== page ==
Five months ago, the federal government sent shockwaves through college basketball, indicting 10 men in a wide-spread fraud scheme involving some of the biggest names in college sports. Assistant coaches at USC, Auburn, Arizona and Oklahoma State were arrested along with several Adidas executives and others. Hall of Fame coach Rick Pitino was also fired by Louisville as a result of the revelations. According to Yahoo Sports’ Pete Thamel, “the breadth of potential NCAA rules violations uncovered is wide enough to fundamentally and indelibly alter the sport of college basketball” and “will impact every major conference, Hall of Fame coaches, a score of current top players and some of the nation’s most distinguished and respected programs.”
According to Thamel’s report, the FBI has recordings of 4,000 telephone conversations relating to the investigation. ESPN.com’s Mark Schlabach has reported as many as 36 college basketball programs could be named “based on information included in wiretap conversations from the defendants and financial records, emails and cell phone records seized from NBA agent Andy Miller.”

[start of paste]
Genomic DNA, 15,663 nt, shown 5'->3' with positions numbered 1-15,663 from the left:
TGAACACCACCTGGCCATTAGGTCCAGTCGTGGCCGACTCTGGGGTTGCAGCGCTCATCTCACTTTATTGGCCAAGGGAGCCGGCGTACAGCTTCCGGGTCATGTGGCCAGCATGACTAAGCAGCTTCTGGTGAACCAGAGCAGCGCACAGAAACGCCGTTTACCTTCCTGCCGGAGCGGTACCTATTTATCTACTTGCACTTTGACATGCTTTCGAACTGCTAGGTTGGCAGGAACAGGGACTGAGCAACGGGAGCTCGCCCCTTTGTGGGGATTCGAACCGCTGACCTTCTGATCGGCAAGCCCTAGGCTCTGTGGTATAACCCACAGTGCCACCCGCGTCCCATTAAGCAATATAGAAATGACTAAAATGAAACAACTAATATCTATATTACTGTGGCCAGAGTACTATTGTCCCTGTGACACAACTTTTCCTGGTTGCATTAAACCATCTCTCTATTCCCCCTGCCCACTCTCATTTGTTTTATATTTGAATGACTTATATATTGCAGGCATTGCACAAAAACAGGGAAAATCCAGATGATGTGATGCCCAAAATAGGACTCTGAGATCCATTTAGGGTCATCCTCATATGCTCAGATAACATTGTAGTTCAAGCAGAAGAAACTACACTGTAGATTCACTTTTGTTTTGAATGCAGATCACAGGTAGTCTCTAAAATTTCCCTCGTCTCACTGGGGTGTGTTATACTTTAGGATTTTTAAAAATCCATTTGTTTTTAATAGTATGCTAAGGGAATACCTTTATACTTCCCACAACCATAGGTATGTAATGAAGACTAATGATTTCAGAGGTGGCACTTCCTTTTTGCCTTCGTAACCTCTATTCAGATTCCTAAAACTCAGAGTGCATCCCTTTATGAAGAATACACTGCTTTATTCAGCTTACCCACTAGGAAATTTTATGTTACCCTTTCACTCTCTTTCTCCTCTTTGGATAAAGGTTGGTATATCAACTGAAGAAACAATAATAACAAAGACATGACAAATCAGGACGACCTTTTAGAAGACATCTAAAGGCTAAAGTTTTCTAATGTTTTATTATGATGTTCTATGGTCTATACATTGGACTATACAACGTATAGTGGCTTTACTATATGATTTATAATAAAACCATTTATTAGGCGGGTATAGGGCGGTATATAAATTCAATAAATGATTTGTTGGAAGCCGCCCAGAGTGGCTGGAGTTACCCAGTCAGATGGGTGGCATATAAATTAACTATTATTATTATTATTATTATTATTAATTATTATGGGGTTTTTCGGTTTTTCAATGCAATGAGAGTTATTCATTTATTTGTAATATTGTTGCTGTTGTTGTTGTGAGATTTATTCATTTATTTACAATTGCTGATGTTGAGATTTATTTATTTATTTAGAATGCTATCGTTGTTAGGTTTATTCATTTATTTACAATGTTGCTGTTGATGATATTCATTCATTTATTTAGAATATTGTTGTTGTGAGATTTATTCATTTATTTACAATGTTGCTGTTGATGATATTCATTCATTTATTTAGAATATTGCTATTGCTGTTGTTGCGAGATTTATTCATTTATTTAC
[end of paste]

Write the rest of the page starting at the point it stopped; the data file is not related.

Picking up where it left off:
When the Department of Justice revealed the years-long investigation in September, acting Manhattan U.S. Attorney Joon H. Kim said:
The picture of college basketball painted by the charges is not a pretty one – coaches at some of the nation’s top programs taking cash bribes, managers and advisors circling blue-chip prospects like coyotes, and employees of a global sportswear company funneling cash to families of high school recruits. For the ten charged men, the madness of college basketball went well beyond the Big Dance in March. Month after month, the defendants allegedly exploited the hoop dreams of student-athletes around the country, treating them as little more than opportunities to enrich themselves through bribery and fraud schemes.
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